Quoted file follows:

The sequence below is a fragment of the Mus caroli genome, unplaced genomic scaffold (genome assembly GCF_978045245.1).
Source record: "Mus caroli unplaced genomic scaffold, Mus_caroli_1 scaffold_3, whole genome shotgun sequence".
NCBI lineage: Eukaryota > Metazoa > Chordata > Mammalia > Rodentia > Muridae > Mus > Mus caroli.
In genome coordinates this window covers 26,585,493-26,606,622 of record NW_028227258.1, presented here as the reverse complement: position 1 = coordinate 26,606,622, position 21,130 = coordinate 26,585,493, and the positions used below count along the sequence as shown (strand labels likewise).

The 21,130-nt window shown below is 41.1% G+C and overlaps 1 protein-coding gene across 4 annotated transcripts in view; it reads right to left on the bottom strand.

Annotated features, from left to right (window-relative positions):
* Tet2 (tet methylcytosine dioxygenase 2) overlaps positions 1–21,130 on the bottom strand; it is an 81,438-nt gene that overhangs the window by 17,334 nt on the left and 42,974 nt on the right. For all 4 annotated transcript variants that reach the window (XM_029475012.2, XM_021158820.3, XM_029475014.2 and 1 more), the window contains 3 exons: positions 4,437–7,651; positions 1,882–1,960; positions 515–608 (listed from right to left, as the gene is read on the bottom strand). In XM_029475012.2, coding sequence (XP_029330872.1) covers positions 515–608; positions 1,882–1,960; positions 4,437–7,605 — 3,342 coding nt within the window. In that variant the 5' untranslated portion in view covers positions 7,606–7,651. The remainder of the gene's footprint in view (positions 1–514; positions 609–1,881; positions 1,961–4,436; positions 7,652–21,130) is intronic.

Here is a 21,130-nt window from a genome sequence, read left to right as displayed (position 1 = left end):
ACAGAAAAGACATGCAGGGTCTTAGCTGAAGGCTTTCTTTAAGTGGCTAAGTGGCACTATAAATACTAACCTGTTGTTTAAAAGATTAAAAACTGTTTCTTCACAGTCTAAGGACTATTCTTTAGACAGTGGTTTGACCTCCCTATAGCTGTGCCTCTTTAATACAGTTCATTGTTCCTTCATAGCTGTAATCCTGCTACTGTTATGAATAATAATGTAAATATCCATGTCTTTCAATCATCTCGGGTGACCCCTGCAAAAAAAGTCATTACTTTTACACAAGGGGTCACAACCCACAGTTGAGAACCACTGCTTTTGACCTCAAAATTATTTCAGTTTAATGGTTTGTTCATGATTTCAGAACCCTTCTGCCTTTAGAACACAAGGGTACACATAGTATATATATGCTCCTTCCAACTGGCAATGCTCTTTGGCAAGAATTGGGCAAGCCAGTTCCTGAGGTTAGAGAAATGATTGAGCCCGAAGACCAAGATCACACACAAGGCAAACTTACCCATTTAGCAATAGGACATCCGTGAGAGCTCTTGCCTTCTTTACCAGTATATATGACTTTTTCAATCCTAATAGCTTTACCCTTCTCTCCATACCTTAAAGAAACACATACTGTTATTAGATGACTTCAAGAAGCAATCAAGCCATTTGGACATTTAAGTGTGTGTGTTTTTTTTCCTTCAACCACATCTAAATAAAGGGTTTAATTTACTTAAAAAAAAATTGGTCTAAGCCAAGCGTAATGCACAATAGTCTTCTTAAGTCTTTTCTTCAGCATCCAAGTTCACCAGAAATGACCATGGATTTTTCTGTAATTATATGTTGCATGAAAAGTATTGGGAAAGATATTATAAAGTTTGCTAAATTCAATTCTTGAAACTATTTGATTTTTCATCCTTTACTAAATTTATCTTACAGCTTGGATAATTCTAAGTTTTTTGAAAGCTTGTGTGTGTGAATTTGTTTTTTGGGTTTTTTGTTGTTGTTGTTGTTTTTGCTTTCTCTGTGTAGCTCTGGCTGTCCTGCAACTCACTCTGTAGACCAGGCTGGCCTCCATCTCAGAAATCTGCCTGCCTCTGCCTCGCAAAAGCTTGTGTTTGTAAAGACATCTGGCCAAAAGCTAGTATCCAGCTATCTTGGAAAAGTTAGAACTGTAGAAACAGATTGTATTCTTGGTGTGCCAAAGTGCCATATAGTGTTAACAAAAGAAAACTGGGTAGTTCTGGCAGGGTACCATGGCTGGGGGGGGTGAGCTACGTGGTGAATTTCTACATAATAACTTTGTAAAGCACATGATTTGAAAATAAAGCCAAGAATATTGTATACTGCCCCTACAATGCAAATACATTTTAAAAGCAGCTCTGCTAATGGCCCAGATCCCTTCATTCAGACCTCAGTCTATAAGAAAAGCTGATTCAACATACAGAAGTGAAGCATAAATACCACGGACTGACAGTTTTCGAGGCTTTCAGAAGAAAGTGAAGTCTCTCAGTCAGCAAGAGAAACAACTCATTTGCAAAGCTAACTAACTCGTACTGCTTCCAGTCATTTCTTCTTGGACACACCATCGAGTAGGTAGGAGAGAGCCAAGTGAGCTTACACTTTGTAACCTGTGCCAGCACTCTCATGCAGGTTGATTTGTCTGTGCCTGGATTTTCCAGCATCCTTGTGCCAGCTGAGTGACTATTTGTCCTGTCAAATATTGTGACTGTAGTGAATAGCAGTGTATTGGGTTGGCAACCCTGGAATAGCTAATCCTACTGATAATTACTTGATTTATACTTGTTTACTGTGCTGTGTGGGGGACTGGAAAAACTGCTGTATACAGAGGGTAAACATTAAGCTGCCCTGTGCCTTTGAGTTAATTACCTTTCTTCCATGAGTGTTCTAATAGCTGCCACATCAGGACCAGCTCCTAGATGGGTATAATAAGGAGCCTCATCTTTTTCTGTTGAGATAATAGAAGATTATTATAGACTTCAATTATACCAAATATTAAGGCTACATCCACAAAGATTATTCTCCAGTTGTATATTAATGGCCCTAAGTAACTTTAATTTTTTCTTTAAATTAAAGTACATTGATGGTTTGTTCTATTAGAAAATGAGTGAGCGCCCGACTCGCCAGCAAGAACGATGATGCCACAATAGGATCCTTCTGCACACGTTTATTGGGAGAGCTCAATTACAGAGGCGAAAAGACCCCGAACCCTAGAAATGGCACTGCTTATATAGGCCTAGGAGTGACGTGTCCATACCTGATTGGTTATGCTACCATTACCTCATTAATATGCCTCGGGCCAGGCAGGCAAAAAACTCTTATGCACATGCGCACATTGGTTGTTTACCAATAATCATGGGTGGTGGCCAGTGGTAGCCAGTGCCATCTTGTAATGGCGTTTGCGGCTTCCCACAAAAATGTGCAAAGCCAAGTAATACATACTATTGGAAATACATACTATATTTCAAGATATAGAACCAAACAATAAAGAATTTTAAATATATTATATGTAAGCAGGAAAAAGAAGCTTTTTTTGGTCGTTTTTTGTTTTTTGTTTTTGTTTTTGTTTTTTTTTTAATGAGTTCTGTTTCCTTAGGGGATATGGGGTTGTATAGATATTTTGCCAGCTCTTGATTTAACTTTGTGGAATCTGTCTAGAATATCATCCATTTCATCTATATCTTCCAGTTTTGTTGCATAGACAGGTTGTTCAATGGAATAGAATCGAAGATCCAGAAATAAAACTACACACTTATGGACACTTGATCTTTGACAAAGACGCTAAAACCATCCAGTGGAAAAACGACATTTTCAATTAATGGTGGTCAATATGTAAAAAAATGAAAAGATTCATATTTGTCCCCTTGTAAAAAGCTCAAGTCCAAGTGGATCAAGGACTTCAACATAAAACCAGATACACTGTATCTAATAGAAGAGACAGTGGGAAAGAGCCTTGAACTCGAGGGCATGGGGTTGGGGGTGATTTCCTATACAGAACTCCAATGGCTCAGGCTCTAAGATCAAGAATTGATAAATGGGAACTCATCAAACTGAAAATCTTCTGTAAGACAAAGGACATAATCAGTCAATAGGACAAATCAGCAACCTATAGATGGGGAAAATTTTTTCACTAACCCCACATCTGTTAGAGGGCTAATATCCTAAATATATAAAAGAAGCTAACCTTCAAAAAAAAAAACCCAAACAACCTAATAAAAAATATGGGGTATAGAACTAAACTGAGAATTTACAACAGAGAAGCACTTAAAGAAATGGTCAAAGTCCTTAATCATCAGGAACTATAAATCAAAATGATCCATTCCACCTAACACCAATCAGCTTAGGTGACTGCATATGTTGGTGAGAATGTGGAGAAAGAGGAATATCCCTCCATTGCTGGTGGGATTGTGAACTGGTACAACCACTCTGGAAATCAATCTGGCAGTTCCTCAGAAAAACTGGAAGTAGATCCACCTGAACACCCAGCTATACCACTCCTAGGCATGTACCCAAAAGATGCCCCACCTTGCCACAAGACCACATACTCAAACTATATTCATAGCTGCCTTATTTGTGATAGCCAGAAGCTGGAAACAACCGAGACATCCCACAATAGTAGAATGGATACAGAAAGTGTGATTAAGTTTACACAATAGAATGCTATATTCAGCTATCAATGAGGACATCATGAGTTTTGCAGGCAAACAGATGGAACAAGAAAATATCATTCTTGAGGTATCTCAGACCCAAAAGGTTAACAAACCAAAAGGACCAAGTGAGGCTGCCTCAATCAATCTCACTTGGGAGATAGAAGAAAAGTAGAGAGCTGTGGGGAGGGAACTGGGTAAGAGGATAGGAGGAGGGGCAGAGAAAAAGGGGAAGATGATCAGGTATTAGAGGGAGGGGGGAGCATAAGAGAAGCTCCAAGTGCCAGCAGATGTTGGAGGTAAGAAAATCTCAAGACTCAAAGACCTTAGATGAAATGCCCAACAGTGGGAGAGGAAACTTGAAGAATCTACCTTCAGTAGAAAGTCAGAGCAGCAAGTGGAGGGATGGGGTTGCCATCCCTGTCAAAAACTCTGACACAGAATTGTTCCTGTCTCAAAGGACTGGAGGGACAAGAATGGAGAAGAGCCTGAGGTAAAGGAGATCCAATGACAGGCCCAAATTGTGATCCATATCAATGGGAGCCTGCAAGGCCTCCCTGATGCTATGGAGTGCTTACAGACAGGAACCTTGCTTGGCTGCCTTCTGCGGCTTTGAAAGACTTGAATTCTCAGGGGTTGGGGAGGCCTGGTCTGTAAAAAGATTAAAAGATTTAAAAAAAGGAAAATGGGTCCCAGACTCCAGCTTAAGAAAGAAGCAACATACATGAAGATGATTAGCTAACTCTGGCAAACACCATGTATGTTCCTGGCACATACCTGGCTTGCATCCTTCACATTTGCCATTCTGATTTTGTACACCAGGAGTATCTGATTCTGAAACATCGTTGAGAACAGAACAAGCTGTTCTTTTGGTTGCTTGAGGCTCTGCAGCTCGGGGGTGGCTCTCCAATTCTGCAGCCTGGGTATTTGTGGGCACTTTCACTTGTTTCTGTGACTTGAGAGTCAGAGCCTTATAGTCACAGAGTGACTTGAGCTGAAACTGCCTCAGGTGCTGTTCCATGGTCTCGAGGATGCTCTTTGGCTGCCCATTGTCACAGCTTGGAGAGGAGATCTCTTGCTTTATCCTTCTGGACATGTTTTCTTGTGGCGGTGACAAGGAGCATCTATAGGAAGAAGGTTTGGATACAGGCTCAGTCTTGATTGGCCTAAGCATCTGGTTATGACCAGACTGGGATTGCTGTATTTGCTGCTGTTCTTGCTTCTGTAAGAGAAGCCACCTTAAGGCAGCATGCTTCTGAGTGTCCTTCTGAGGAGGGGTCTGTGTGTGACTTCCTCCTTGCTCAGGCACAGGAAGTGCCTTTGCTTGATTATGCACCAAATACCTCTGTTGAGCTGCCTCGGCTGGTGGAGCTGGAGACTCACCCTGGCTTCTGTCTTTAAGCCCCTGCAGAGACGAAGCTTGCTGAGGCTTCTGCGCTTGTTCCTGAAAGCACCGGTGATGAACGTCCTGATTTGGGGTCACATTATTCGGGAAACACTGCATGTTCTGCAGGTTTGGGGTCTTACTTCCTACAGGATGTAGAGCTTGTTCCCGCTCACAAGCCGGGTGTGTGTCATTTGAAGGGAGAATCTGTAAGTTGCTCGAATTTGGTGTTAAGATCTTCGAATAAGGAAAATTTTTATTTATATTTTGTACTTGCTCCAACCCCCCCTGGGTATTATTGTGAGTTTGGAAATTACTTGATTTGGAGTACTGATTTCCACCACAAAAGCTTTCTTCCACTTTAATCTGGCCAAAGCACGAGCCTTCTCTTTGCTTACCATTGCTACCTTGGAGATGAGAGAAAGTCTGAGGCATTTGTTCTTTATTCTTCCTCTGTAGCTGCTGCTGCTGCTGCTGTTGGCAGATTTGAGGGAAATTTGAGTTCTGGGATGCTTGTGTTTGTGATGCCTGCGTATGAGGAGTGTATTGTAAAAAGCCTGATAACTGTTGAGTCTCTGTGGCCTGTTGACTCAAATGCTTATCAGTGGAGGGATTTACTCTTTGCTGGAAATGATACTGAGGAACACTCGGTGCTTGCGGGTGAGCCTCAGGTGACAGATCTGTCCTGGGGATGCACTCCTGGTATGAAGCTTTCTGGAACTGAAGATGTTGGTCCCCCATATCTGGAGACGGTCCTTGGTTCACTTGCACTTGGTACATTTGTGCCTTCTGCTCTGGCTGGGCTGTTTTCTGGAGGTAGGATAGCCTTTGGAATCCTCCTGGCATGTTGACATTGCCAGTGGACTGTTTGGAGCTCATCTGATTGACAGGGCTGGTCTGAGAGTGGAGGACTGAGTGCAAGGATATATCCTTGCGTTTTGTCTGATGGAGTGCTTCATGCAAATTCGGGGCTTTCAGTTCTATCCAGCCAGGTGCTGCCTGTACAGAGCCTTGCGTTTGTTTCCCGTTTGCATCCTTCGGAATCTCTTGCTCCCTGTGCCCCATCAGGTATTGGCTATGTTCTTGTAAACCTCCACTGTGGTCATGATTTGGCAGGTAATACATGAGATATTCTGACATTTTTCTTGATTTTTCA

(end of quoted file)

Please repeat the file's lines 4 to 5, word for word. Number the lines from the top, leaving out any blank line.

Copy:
In genome coordinates this window covers 26,585,493-26,606,622 of record NW_028227258.1, presented here as the reverse complement: position 1 = coordinate 26,606,622, position 21,130 = coordinate 26,585,493, and the positions used below count along the sequence as shown (strand labels likewise).

The 21,130-nt window shown below is 41.1% G+C and overlaps 1 protein-coding gene across 4 annotated transcripts in view; it reads right to left on the bottom strand.